Steak dinners go back 2.5 million years

Published on February 10th, 2010 | by Admin

2
skull1
The discovery of a 2.5 million-year-old fossil of a bull’s skull may show taht beef has been on the dinner menu for a long, long time.
The discovery of a new “missing link” species of bull dating to a million years ago in Eritrea pushes back the beef steak dinner to the very dawn of humans and cattle.
Although there is no evidence that early humans were actually herding early cattle 2.5 million years ago, the early humans and early cattle certainly shared the same landscape and beef was definitely on the menu all along, say researchers.
The telltale fossil is a skull with enormous horns that belongs to the cattle genus Bos. It has been reassembled from over a hundred shards found at a dig that also contains early human remains, said paleontologist Bienvenido Martinez-Navarro of the Universitat Rovira i Virgili in Tarragona, Spain. Martinez is the lead author of a paper reporting the discovery in the February issue of the journal Quaternary International.
“This means that the humans have been eating Bos since the beginnings of the genus Homo,” said Martinez, referring to the genus to which humans belong.

[Full story]

The discovery of a 2.5 million-year-old fossil of a bull’s skull may show¬†that¬†beef has been on the dinner menu for a long, long time.

The discovery of a new “missing link” species of bull dating to a million years ago in Eritrea pushes back the beef steak dinner to the very dawn of humans and cattle.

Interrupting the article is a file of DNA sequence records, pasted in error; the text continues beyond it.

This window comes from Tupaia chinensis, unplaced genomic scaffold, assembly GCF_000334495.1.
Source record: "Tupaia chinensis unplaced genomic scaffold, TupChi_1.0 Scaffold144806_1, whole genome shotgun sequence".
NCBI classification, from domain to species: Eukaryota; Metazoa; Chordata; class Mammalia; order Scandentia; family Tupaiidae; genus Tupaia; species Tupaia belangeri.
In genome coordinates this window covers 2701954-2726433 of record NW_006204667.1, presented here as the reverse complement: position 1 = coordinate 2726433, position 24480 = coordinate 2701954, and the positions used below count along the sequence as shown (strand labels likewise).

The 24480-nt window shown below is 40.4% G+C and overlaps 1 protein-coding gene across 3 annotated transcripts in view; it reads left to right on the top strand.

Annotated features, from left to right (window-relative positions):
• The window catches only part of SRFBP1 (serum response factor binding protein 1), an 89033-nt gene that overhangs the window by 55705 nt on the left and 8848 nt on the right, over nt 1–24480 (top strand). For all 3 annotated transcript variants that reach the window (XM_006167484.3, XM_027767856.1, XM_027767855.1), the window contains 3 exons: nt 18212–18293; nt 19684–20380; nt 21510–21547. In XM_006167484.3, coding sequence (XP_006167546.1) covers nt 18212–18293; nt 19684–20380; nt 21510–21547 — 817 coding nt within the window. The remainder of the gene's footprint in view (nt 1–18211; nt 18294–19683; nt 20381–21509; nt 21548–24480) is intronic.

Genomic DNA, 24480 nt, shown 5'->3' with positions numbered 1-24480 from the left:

Although there is no evidence that early humans were actually herding early cattle 2.5 million years ago, the early humans and early cattle certainly shared the same landscape and beef was definitely on the menu all along, say researchers.

The telltale fossil is a skull with enormous horns that belongs to the cattle genus Bos. It has been reassembled from over a hundred shards found at a dig that also contains early human remains, said paleontologist Bienvenido Martinez-Navarro of the Universitat Rovira i Virgili in Tarragona, Spain. Martinez is the lead author of a paper reporting the discovery in the February issue of the journal Quaternary International.

“This means that the humans have been eating Bos since the beginnings of the genus Homo,” said Martinez, referring to the genus to which humans belong.

[Full story]

Tags: , , , ,



Leave a Reply

Your email address will not be published. Required fields are marked *

  • Follow me on Twitter!   Subscribe to my RSS feed!
     
  • Question of the Moment

    History in the making. November 8, 2016.

    View Results

    Loading ... Loading ...
  • Like us on Facebook

  • Art Artifacts Bones Burials China Construction Egypt Egyptians England Food & Drink Fossils Humans Italy Medieval Remains Romans Scotland Shipwrecks Technology Tombs Turkey Underwater WWII
  • Archives